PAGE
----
I have some new adventures brewing and my handmade wardrobe is erratic, so I can’t commit to wearing me-mades every day this month. I was ready to sit on the sidelines again this year, but noticed that not everyone commits to 100% handmade 100% of the time. It’s OK to define your own rules. So hell, count me in.

For those of you new to the concept, Me-Made-May is a challenge to encourage people who make garments to actually wear them. I definitely let my handmade items get pushed to the back of the closet – I sew dresses that don’t match my style or integrate into my everyday wardrobe, or I’m not happy with the quality of sewing or the fit. This is the month for me to push my limits a bit. It will be interesting to see what I enjoy wearing, what works, and where my wardrobe holes are. Hopefully by the end of the month I’ll have some new project ideas for wearable handmades that fit my new NYC lifestyle.

OK, so now to get dressed for the day…

MMM14logolarge

A practice dress, some daffodils, and a barn cat

Practice Cambie dress by Saké Puppets, sakepuppets.comI took advantage of a sunny afternoon and some daffodil-wrangling to capture a few photos of my practice Cambie.A practice Cambie dress in a daffodil patch, by Saké Puppets sakepuppets.comPractice Cambie dress by Saké Puppets, sakepuppets.comThis dress started as a muslin for the Sewaholic Cambie dress, but after I assembled the bodice I decided I really liked the fabric. I added the skirt in cotton sateen and a neon zipper, and now it makes a great play-dress for summer. I left the skirt unlined and spent time hand-stitching a blind hem. I really enjoy hand stitching, and love the way quality details can transform something that started as a waste muslin.Practice Cambie dress by Saké Puppets, sakepuppets.comIt didn’t take long before the barn cat paid us a visit. Cat attack!cat attack in a daffodil patch, sakepuppets.com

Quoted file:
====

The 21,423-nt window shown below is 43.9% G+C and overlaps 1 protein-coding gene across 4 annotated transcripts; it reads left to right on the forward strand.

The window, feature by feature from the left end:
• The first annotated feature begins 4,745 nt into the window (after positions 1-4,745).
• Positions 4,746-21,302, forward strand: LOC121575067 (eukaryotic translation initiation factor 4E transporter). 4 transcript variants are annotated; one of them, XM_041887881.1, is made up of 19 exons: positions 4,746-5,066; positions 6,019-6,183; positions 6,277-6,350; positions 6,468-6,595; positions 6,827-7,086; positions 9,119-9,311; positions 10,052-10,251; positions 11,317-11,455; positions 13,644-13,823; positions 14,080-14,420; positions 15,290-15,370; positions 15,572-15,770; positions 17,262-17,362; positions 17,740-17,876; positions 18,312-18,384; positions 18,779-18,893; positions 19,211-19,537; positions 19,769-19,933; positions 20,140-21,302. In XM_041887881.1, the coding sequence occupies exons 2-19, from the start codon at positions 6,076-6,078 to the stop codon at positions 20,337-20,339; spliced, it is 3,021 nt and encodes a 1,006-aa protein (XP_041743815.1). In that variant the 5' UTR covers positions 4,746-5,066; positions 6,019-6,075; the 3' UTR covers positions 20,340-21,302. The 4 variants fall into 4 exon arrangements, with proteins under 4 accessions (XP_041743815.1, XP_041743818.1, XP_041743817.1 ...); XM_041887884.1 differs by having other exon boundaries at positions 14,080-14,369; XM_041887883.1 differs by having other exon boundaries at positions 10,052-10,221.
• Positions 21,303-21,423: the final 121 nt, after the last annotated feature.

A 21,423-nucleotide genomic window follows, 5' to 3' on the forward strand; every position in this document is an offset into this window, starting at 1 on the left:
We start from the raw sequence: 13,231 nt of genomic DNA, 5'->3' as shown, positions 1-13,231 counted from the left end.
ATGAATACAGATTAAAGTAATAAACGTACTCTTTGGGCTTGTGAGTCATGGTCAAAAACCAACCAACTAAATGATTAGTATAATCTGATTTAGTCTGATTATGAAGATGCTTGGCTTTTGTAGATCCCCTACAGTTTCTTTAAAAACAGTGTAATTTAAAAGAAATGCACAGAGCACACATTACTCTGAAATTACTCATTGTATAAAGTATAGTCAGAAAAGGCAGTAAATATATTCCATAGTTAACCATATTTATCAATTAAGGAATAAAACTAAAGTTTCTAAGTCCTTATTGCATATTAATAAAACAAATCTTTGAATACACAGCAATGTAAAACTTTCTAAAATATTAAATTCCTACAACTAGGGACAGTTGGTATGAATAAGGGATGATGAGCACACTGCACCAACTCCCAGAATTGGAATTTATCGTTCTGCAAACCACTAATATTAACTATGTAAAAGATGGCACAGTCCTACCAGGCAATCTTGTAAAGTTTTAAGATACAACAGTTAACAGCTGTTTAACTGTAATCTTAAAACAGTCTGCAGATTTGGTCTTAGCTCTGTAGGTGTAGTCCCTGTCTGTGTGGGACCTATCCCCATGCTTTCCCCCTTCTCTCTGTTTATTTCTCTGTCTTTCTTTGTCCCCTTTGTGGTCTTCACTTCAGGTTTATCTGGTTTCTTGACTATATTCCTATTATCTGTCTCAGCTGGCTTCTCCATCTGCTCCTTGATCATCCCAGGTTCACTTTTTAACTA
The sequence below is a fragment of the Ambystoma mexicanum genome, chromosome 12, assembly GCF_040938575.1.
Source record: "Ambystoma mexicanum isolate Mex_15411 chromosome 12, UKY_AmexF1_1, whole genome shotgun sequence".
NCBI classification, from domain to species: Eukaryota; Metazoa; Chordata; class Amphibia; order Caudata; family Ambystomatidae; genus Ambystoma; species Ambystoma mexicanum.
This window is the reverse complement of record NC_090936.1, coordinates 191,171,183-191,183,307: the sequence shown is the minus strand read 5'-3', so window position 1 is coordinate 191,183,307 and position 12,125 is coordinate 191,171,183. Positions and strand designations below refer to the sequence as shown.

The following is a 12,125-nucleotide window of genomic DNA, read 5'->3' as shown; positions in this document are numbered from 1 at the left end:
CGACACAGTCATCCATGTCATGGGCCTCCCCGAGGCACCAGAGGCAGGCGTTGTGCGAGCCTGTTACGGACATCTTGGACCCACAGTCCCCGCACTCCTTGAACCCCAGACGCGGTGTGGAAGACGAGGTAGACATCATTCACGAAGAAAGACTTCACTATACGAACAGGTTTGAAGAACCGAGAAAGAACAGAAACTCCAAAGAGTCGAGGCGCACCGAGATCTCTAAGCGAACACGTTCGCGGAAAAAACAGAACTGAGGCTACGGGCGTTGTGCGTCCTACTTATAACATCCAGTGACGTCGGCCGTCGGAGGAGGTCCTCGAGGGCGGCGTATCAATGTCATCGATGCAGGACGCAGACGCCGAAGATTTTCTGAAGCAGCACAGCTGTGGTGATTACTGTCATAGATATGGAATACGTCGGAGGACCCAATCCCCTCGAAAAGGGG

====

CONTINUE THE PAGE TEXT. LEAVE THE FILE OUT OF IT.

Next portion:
Saké Puppets around the Web

Hello! I thought I’d share a quick update on some things happening around the Saké Puppets studio. First, I am very excited to share that I am now contributing to the Miss Matatabi Makers, where each month I’ll be sewing a new project with the delightful Japanese fabrics available in Miss Matatabi’s shop. You can take the girl out of Japan, but she’ll take the fabric with her. (^_−)−☆

Saké Puppets for Miss Matatabi MakersRiding Peplum by Saké Puppets for Miss Matatabi MakersClick on over to check out my first post, the new Riding Peplum pattern by April Rhodes in JUBILEE cotton lawn. Whoosh!

I also recently contributed a sashiko tutorial and coaster pattern to Kindred Stitches, a digital hand-craft magazine available on the Apple Newsstand. There are some very sweet projects included in the Japanese issue, so if you are interested, head on over to iTunes to check it out.

Snowbirds

The consensus in New York is that people are done with winter. Over it. Fini. Every time I hear someone mention this, I respond with my best empathetic nod. “Hmm. Yes, I totally understand. It is so awful.” But really, I’m not over it. I, dare I say, like winter.

I missed the snow while we were in Japan (though they are getting record amounts this year!). I love it when snow falls. I love big flakes that stick to your hair and the kind of snow you can brush off your coat and even the icy mix that crunches under boots. When I wake up to snow falling, I still get excited. My days are not affected by school closures or weather in general, but that feeling of snowy morning glee is hard to shake.